Known for most of his life as a writer, journalist and novelist, Bowles nonetheless found time to compose a body of uniquely American art songs, applying classical and modernist techniques to jazzy and country-style idioms. Long neglected, these unusual, highly inventive and entertaining songs have been increasingly finding their way into the repertoire of younger American vocalists, adding a unique flavor to any vocal recital and winning the surprised admiration of audiences unfamiliar with them.
Mr. Hopkins expressed Bowles’ music and attitude to perfection in his interpretation of the composer’s song cycle. The central character(s) in the first three songs is a loner who is generally resigned to staying that way as a result of enduring life.
But the sprightly finale shifts the mood to an amusing, running analogy, with the soloist imagining he’s still becoming an individual, expressed in lines like: “I’m potatoes not yet mashed, / I’m a check that ain’t been cashed. This finale, “Sugar in the Cane,” brought these selections to a close, and Mr. Hopkins’ loose, authentic performance almost certainly created more potential if posthumous fans for Mr. Bowles’ curiously different compositions.
Mr. Appleby briefly returned with a charmingly styled folk song as adapted by the interesting British composer Frank Bridge, one of Benjamin Britten’s teachers, but a fine composer in his own right though he is little known on this side of the Atlantic by most.
Bridge’s exuberant “Love Went A-Riding” was again a contemporary change of pace, but also set itself up in contrast to the scheming of Don Juan himself, aka Mozart’s “Don Giovanni,” as Mr. Hopkins returned to deliver the famous serenade from Mozart’s most dramatic opera. To assist in setting the mood, Mr. Hopkins invited a lady volunteer from the audience up on the stage to serve as the object of the Don’s current amorous intentions, an amusing touch that served to keep this recital up close and personal for those in attendance.
The recital’s first half ended with opera’s best buddy-duet ever, the sweepingly dramatic “Au fond du temple saint” (roughly, “In the vestibule of the holy temple”) from Bizet’s “Les pêcheurs de perles” (“The Pearl Fishers”). In this duet, friends Nadir and Zurga celebrate their undying friendship, proclaiming that nothing can ever lead it astray, including their mutual admiration of a chaste temple priestess.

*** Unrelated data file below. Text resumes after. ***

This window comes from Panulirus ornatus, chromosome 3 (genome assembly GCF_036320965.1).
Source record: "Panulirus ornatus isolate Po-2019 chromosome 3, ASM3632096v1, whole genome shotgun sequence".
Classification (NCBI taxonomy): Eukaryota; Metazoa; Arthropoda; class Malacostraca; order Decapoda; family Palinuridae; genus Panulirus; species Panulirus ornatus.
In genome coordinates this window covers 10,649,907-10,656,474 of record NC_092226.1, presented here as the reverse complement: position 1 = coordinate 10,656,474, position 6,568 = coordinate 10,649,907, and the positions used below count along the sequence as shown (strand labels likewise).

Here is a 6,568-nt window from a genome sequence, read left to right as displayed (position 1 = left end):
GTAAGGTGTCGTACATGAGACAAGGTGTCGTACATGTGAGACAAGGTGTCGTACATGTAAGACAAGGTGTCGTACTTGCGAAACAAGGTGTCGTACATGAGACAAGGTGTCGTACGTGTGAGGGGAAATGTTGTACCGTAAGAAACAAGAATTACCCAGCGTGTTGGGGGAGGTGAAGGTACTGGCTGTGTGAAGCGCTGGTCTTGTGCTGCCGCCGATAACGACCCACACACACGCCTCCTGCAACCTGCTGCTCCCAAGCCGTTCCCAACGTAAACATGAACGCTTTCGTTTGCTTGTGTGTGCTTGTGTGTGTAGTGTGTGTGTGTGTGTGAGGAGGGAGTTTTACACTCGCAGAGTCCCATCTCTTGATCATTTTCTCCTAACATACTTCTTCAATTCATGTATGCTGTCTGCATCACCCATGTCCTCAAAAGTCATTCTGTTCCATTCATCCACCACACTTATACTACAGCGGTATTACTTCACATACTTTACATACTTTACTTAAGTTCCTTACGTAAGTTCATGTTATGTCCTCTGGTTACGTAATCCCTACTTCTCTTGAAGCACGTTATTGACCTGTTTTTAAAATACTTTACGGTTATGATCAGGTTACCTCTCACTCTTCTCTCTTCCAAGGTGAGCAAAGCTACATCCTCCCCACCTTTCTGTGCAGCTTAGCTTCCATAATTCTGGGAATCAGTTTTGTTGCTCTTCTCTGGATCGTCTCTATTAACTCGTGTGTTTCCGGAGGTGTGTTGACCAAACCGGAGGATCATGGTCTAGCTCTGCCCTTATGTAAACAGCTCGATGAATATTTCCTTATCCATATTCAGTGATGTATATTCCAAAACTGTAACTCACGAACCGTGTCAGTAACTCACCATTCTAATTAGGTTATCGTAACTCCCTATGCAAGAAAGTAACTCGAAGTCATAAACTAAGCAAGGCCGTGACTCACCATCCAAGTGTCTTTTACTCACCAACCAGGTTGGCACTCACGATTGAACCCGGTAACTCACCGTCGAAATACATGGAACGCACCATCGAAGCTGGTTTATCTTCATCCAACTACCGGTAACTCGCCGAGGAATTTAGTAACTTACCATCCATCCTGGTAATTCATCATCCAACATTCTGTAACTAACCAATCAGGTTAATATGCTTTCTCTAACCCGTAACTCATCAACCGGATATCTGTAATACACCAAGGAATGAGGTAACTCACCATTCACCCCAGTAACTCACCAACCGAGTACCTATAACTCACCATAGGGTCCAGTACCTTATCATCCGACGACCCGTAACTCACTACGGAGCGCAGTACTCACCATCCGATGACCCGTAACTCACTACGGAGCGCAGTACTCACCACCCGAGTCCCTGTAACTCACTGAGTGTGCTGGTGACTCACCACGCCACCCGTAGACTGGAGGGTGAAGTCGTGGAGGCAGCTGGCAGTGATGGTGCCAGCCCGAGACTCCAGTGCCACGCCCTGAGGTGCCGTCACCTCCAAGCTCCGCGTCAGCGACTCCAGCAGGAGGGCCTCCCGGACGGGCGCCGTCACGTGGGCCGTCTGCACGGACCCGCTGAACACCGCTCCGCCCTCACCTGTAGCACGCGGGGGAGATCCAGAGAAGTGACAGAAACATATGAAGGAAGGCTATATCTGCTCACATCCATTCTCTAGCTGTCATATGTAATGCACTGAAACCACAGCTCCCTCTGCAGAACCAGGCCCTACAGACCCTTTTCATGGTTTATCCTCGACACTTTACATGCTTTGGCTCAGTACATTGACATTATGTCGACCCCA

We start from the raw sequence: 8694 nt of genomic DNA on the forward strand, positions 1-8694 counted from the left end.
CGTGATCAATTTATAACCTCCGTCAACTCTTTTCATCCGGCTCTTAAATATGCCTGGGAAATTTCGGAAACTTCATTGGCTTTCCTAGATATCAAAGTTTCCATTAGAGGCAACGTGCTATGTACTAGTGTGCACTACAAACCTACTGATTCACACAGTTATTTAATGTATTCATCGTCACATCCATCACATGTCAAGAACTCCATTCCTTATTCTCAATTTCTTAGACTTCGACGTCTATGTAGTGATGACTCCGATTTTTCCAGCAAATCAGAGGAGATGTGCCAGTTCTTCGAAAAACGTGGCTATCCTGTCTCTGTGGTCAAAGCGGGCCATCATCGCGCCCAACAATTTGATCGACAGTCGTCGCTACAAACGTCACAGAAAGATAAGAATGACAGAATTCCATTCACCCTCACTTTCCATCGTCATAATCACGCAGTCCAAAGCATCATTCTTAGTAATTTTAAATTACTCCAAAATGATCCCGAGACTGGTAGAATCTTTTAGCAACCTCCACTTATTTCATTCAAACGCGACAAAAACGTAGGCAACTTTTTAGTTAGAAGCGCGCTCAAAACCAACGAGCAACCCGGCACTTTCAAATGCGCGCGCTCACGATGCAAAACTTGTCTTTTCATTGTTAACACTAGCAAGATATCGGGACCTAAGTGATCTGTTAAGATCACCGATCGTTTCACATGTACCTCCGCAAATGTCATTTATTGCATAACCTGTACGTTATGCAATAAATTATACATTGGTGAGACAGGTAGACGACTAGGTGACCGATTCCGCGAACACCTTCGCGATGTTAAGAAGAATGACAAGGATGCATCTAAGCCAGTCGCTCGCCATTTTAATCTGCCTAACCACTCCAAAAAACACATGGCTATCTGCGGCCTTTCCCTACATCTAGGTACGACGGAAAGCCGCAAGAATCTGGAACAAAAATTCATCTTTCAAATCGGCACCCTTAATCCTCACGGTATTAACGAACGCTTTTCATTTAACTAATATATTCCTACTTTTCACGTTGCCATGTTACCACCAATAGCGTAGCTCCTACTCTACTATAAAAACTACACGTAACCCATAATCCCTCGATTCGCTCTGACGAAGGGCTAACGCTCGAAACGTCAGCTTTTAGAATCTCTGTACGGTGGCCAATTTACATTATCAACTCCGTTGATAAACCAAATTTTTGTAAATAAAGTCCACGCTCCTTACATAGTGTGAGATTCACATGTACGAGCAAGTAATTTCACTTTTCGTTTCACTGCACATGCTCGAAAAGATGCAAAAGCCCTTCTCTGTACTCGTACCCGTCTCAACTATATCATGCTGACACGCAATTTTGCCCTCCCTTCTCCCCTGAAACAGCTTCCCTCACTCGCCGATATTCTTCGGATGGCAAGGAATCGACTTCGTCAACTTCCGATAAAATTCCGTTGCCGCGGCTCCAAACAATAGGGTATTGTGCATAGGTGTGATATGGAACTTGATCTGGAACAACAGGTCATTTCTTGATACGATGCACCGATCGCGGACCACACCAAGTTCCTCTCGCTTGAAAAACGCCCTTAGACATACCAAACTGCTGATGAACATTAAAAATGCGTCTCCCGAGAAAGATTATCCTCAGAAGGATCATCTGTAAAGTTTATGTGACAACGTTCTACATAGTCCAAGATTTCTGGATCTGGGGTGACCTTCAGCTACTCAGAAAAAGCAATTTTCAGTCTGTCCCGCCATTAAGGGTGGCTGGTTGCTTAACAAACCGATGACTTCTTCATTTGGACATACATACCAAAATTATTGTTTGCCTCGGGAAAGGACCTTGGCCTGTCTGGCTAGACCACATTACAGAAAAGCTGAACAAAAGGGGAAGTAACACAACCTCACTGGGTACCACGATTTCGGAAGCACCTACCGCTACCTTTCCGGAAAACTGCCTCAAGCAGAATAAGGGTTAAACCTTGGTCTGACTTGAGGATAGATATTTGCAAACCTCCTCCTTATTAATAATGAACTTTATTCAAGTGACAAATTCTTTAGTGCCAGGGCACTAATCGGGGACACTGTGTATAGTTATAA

Of course, that pledge doesn’t end up lasting very long. But we still have this stirring affirmation of undying friendship and loyalty that remains a recital favorite today whenever a tenor and baritone are appearing together. Together, Mr. Appleby and Mr. Hopkins delivered a deeply affecting performance.
Mr. Hopkins opened the program’s second half with a finely nuanced performance of Felix Mendelssohn’s gentle art song whose translated English title is “On Wings of Song.”
This was followed by a pair of songs from Donizetti’s “L’elisir d’amore,” a popular comic opera performed here by WNO just last month. Mr. Appleby led off with Nemorino’s plaintive aria “Una furtive lagrima” (“A secret tear”), and was then joined by Mr. Hopkins with both delivering the amusing scene in which Nemorino signs up to serve in the army unit of his enemy, Sgt. Belcore.
The signing bonus will provide Nemorino with just enough money to thwart Belcore (he thinks) by allowing our hero to buy another bottle of Dr. Dulcamera’s magic love elixir (actually cheap wine) that will enable him to marry the girl they both profess to love. It’s one of this charming opera’s more amusing scenes, and both soloists played off one another quite well.
The duet also helped set up the baritone half of another famous baritone-tenor duo, this one involving the hero (Tamino) and his comical sidekick (Papageno), the male leads in Mozart’s “The Magic Flute,” which, not surprisingly, will be WNO’s final opera presentation of its regular season in May.
If Mr. Hopkins’ performance here offers any evidence of how he’ll handle his character of Papageno in this upcoming production, WNO fans should be in for a good time. (Tamino, of course, will be sung by Mr. Appleby.)
The recital concluded with a beautiful, Irish-style a cappella version of “Danny Boy” sung by Mr. Appleby, and three popular Broadway numbers: “On the Street Where You Live” (from Lerner and Loewe’s “My Fair Lady”), sung by Mr. Appleby; the boisterous “Me!” from Menken and Ashman’s more recent “Beauty and the Beast”), sung by Mr. Hopkins; and a concluding, humorous duet, “Agony,” from Stephen Sondheim’s quirky and popular “Into the Woods.”
This finale brought a standing ovation, requiring an encore from both singers who readily complied by singing the amusing reprise of “Agony.”
Rating: *** ½ (3 ½ out of 4 stars)